Write to your legislators
Even a handful of letters can have a tremendous impact on legislators and their decision on whether to focus on or support treatment law reform. Letters do not have to be long-winded or full of statistics — in fact, short letters with personal stories are the most likely to be read.
Note that many state and all federal legislators have online portals to submit letters on their website. Letters mailed directly to legislative offices are sometimes delayed, owing to scanning and other security precautions.
TAC also utilizes special software to allow advocates to send letters directly to legislators on specific legislation. When those opportunities are available, you will see them in our Advocacy Center.
IDENTIFY YOUR LEGISLATOR(S)
If you don’t know who your legislator is, check the Advocacy Center on our website. Enter your ZIP code and get the names of your legislators; www.vote-smart.org also allows you to find out more about them.
WRITE YOUR LETTER
Remember that you probably know more than your legislator about severe mental illness. Follow these tips for making sure your letter has maximum impact.
- Type or write legibly
- If you are writing about a specific bill, include the bill number in the first few sentences or a reference ("RE:") line above the salutation
- Be brief and to the point (preferably one page or less); short letters get read
- Use your own words and avoid the appearance of a form letter
- Give your reasons for supporting or opposing a bill
- Use a personal story, if possible
- Be courteous and reasonable
- Use correct grammar and short sentences
- Include a newspaper article/editorial that supports your view (there are some good articles on the TAC website for this purpose)
- Personalize the heading and salutation for each legislator to whom you send a letter
- Proofread and spell check
- Be long winded
- Be rude or threatening
- Reprimand the legislator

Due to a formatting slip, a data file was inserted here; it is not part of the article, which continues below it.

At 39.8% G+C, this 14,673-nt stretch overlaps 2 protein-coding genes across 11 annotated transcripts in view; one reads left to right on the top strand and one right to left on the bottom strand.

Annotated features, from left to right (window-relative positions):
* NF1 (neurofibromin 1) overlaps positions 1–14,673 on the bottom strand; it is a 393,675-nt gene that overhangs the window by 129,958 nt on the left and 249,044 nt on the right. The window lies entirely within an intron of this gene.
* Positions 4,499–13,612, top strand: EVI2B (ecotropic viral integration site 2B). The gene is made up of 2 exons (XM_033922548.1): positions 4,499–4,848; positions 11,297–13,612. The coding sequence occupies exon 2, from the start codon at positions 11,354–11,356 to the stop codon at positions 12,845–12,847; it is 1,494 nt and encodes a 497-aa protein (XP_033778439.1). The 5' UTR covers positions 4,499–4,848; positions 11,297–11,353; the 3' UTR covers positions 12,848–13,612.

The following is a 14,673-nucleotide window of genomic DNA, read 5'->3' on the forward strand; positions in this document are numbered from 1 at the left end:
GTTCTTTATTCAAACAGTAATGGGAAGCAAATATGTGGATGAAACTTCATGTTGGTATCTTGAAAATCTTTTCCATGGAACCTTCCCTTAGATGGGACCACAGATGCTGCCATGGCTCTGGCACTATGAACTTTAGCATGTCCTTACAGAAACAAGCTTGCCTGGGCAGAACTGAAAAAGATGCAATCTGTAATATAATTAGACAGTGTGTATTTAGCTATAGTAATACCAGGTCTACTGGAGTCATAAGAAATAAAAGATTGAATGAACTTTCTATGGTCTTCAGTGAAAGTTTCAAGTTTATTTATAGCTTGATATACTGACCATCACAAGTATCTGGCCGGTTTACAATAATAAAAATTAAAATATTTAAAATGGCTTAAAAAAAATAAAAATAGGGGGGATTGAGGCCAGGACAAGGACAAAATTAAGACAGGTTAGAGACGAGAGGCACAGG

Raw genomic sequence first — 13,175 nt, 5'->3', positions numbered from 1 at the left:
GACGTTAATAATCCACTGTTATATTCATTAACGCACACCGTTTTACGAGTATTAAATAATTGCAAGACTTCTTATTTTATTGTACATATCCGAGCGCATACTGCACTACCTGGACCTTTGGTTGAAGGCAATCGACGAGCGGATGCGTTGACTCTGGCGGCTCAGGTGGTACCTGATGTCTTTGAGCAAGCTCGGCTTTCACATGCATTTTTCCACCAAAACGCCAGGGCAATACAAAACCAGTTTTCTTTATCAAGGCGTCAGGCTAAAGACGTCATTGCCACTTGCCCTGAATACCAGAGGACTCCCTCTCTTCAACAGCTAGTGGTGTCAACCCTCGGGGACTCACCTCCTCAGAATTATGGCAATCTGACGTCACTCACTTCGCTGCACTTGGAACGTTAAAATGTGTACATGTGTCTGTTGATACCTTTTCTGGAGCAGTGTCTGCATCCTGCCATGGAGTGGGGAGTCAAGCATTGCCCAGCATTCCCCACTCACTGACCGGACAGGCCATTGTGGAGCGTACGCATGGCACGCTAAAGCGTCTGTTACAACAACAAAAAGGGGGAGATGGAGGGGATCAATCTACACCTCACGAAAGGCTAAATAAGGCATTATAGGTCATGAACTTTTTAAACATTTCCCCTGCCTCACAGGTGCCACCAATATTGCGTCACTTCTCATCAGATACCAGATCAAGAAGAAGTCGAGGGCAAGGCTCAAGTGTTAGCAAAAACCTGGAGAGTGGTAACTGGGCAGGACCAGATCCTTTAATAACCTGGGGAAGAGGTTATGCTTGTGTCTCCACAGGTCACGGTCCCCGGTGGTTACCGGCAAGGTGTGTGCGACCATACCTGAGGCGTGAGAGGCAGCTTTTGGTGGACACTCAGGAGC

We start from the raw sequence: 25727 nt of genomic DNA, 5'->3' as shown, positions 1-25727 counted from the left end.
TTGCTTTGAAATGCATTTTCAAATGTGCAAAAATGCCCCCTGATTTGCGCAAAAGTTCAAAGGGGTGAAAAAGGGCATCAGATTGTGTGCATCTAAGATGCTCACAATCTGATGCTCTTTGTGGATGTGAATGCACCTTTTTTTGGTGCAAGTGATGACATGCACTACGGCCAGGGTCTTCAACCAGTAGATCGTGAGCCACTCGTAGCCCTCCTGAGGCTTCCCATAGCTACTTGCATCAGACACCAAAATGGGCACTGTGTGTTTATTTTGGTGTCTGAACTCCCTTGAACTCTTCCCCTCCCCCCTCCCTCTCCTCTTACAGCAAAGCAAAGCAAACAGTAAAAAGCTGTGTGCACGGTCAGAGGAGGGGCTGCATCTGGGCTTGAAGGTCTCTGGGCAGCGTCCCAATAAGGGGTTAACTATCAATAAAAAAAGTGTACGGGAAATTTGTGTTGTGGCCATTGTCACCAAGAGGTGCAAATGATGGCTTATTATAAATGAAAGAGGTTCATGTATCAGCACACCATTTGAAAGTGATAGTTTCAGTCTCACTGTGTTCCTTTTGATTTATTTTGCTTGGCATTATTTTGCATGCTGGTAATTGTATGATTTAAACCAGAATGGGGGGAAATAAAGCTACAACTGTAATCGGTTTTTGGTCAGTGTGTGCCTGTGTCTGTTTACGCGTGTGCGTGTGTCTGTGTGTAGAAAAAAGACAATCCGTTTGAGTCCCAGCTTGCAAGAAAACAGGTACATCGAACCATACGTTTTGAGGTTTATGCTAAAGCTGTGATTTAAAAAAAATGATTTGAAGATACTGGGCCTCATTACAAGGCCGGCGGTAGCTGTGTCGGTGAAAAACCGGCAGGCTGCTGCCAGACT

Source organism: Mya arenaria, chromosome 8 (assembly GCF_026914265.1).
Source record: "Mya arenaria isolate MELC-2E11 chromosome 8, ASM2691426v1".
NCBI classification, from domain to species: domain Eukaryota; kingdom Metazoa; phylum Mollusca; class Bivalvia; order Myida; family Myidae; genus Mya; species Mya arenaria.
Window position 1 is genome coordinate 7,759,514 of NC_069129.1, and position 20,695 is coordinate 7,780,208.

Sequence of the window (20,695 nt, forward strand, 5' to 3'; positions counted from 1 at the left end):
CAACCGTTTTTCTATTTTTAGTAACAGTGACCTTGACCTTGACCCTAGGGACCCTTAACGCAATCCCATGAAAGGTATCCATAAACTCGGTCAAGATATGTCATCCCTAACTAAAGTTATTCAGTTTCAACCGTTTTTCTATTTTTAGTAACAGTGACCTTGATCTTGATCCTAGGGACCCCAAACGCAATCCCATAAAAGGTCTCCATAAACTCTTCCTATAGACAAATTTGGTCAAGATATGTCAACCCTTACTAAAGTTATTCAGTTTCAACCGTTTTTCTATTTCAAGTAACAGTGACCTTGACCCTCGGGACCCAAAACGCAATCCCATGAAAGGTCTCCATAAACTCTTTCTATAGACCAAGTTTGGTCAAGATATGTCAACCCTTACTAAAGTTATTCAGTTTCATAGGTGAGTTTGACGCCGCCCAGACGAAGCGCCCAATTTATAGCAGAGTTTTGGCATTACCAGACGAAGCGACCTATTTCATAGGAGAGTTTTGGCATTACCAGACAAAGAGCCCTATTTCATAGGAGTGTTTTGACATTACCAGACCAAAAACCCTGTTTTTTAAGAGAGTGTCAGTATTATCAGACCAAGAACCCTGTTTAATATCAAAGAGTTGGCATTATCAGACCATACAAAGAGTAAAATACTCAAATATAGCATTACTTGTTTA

- Say, or even hint, that politics is sleazy or dishonorable (no matter what you think)
ADDRESS YOUR LETTER
The correct method of address is:
The Honorable (Name of Legislator)
(Your State Name) State (Senate or Assembly/House of Representatives)
State Capitol Building Room _____
City, State, ZIP Code
The salutation is "Dear Senator/Assemblyperson/Representative (Last Name)."
Some of this information may be pre-filled if you utilize the legislator’s online contact portal.
HELP US IN OUR EFFORTS TO CHANGE THE LAW
Please forward a copy of your letter to The Treatment Advocacy Center via either:
This letter is only an example. Please use your own words.
October 11, 2016
The Honorable Leia Skywalker
Florida State Senate
State Capitol Building Room 123
Tallahassee, FL 32399-1300
Dear Senator Skywalker:
Senate Bill 2748 will allow Florida to provide earlier and more continual treatment for people with severe mental illnesses who are too ill to access services voluntarily. Please support this vital legislation.
My brother, Frank, is like many people with schizophrenia. He does not realize he is ill. We use to think "lack of insight" (anosognosia) was willful denial because of the stigma involved with mental illness. Newer research shows that for many people the inability to recognize their own need for treatment evolves not from denial but from brain dysfunction itself.
Because Frank does not realize he is sick, he sees no reason to accept the services that are available. Instead he revolves through hospitalizations, homelessness and incarceration. A supportive, supervised, and mandated outpatient treatment program like the one included in pending Baker Act reform is Frank's only hope. It can find him treatment, point him toward recovery, and bring him back to us.
I ask you, plead with you, to support revision of the Baker Act. My brother’s health and future depend on it.
Please feel free to contact me for more information.
(City, State, Zip code)